1963: The Beginning
Produced by Big Finish
Written by Marc Platt
Directed by Lisa Bowerman
Released: November 2013
That Marc Platt, scribe of one of the final Companion Chronicles releases, The Beginning, finds time to integrate even Clara Oswald’s presence in his own representation of William Hartnell’s Time Lord and his granddaughter upon their first voyage says plenty of the success with which he crafts a reinterpretation of one of the series’ most ambiguous (untold on-screen) events. Platt’s narrative premise allows for a more direct interaction between the “original” Doctor and the beloved mythology which he was largely detached from due to the show’s executive producers only commencing their weaving in hints of the character’s past in the Jon Pertwee and Tom Baker years.
As one might expect of such a revelatory drama, Platt’s openness in chronicling the protagonist’s escape from his home planet for the most part disintegrates the enigmatic figure that first emerged from the shadows of an abandoned junkyard in An Unearthly Child. Our knowledge of the events which instigated his travels will doubtless transform our perspective on Doctor Who’s televised premiere, yet such is the great flexibility of the programme’s lore and its continuity that we could argue any interpretation of its ongoing or past storylines as valid. That’s an empowering concept if ever there was one, particularly for fans disappointed with the supposedly transparent light in which Platt has attempted to cast a previously elusive episode in the Doctor’s life.
With Carole Ann Ford returning to the Companion Chronicles series, of course, there was scarce chance that Platt’s script wouldn’t be done justice in the recording studio. While few would deny that being able to have the late Bill Hartnell with us to aid in the description of his Doctor’s learning the ways of the universe firsthand, Carole’s narration more than compensates, the script allowing her to create an immediately engaging first-person representation of the characters, locales and events which Susan encounters as she ventures out of a Type 40 time capsule. Much as time has scarcely affected the strength of Who, so too does Carole’s portrayal of Susan and several of The Beginning’s other characters appear unfazed by the decades that have passed since The Dalek Invasion of Earth.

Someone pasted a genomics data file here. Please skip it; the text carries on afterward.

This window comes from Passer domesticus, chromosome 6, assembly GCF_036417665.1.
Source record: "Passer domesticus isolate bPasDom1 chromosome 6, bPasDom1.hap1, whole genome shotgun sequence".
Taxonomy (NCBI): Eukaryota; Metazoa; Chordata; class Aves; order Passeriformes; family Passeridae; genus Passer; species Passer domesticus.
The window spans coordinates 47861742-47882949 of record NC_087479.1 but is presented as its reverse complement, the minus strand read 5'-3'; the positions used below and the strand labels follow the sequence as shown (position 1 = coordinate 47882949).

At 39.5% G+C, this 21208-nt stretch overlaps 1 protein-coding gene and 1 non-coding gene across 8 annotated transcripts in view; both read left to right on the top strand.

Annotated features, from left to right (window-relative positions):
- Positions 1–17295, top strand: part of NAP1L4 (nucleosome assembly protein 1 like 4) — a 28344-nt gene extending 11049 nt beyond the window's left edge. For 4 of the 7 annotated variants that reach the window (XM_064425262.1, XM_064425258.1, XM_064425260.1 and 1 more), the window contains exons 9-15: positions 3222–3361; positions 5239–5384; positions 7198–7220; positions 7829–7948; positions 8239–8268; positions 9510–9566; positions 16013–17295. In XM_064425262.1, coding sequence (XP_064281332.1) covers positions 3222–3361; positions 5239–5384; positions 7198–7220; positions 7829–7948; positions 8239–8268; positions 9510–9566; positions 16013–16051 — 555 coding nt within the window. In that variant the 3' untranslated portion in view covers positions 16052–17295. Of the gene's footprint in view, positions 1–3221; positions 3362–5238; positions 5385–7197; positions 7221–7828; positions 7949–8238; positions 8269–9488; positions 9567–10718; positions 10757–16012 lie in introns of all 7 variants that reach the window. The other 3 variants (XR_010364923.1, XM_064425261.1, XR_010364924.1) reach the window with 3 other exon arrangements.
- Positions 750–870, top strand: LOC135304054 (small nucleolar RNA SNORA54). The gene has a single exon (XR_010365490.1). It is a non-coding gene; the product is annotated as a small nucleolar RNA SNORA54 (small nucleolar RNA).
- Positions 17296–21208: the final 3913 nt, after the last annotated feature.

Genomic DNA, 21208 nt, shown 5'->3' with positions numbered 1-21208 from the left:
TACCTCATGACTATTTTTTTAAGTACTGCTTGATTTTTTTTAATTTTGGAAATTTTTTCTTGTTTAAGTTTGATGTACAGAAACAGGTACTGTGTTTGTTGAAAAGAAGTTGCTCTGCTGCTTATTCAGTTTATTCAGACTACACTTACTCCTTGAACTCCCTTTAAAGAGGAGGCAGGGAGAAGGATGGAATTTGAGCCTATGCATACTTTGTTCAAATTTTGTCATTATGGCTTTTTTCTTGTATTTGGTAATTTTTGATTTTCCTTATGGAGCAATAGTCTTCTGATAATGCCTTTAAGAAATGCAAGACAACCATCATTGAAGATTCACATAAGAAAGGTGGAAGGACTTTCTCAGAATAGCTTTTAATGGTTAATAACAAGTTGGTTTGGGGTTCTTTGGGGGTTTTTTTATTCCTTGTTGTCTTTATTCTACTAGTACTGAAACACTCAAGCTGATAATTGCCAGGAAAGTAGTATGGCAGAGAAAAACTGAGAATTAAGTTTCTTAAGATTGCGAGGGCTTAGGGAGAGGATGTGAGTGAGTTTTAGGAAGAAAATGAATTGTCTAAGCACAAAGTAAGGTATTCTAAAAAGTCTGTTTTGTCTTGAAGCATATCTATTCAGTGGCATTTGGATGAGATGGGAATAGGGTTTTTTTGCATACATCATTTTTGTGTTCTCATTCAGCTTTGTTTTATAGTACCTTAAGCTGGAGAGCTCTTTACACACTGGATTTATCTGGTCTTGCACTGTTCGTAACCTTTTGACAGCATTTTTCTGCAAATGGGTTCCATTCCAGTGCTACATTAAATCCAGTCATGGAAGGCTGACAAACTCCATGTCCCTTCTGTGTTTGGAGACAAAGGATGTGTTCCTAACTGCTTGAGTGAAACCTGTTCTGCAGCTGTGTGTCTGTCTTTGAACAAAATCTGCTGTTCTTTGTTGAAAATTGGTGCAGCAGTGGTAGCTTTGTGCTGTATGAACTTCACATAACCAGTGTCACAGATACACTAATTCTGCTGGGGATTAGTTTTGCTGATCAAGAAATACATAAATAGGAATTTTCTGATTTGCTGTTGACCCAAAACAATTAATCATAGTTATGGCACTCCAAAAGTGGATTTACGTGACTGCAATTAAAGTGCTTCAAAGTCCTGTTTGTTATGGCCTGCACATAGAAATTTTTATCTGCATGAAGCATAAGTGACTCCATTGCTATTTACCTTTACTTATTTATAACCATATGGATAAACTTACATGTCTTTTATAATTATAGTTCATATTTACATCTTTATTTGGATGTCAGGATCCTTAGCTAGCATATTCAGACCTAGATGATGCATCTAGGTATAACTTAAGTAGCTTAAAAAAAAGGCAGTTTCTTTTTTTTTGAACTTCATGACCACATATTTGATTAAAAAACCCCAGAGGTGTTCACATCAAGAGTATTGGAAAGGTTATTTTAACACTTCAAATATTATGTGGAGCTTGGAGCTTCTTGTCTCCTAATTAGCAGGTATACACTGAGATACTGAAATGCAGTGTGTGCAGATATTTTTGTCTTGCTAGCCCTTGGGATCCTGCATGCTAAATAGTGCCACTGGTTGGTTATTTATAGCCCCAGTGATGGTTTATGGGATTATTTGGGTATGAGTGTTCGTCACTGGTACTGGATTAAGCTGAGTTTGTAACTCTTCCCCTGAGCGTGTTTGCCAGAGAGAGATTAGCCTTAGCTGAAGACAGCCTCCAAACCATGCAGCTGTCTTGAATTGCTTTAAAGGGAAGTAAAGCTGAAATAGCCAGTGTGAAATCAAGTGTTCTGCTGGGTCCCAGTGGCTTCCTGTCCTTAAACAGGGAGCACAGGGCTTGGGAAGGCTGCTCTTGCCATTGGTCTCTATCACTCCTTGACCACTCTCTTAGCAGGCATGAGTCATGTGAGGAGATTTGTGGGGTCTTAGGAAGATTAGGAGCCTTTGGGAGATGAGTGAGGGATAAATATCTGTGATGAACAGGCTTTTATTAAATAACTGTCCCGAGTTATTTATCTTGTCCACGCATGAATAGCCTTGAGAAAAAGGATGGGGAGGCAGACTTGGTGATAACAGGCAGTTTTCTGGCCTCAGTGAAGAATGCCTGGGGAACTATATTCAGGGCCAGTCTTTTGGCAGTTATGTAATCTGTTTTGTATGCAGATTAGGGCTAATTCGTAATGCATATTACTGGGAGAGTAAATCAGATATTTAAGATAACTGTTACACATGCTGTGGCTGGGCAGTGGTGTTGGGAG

Carole’s co-star Terry Molloy naturally needs no introduction, his return to the role of Davros alongside Sylvester McCoy in Daleks Among Us remaining one of this year’s most memorable guest performances. Quadrigger Stoyn is certainly an inspired deviation from the status quo for Molloy, an unhinged Time Lord engineer who inadvertently becomes a co-conspirator in Theta Sigma’s theft and escape from Gallifrey. However, in this first instalment of a Companion Chronicles trilogy based around Stoyn, the accomplished star’s portrayal is limited by his inevitably gradual character arc, and when he ventures into the roles of other male characters such as the Archeon leader, there’s déjà vu lying in wait, as Molloy’s portrayal of extraterrestrials rapidly becomes reminiscent of a certain Dalek creator of old. Perhaps the transpiration of such an event was impossible to avoid, for Davros’ voice must now be incredibly familiar to the man behind the mask, but if that’s the case, then Big Finish’s neglecting to find another voice for Stoyn is uncharacteristically unambitious on the studio’s part.
Of further minor detriment is the difficult narrative/tonal scenario which must have posed itself to Platt in the early stages of penning his latest Who instalment. In fact, it’s the same difficulty which seemingly arose for George Lucas in drafting his divisive Star Wars prequel outings, and for Peter Jackson with his three-tier Hobbit project. The prospect of discovering the secrets of the past must always appear enticing on the surface, yet with a vast science-fiction mythology already established in the past half-century of time travelling escapades, upon further inspection a great challenge lies in attempting to write a Doctor Who episode which almost breaks the fundamental weekly rules of the series. Just as Lucas couldn’t resist encounters with Wookies, Tatooine and Stormtroopers, nor Jackson trips to the Misty Mountains, the Shire and other fan favourite locales, so too does Platt’s narrative explore human colonies, the ethics of time travel and other familiar Who elements with only a limited level of innovation upon the endless array of intergalactic exploits which have come before.
Like An Adventure in Space and Time before it, The Beginning is a blatant, oft-remarkable homage to Doctor Who’s roots, albeit more engrained in the series’ complex mythology than the former BBC Two docudrama. Platt’s narrative and Carole Ann Ford’s portrayal of Susan are both extremely commendable in terms of their clear endeavouring to distinguish the release from everything which has preceded it. Nevertheless, this reviewer can’t help but notice that a compromise has been struck so as to balance Doctor Who’s past with its present and future. One can appreciate such a compromise in light of the three iconic spirits sent to haunt Scrooge at this time of year, yet had Platt elected to accept the inevitability of this tale’s nostalgic tone, and as such indulge in the past a little more so as to provide a few more gifts for fans in the festive time of goodwill, then The Beginning could be recalled as amongst Big Finish’s all-time greats. There’s potential aplenty, though, for Stoyn’s future encounters with the Doctor, especially if Molloy can capitalize on the unique nature of his role when we next visit his bemused Quadrigger in December’s The Dying Light.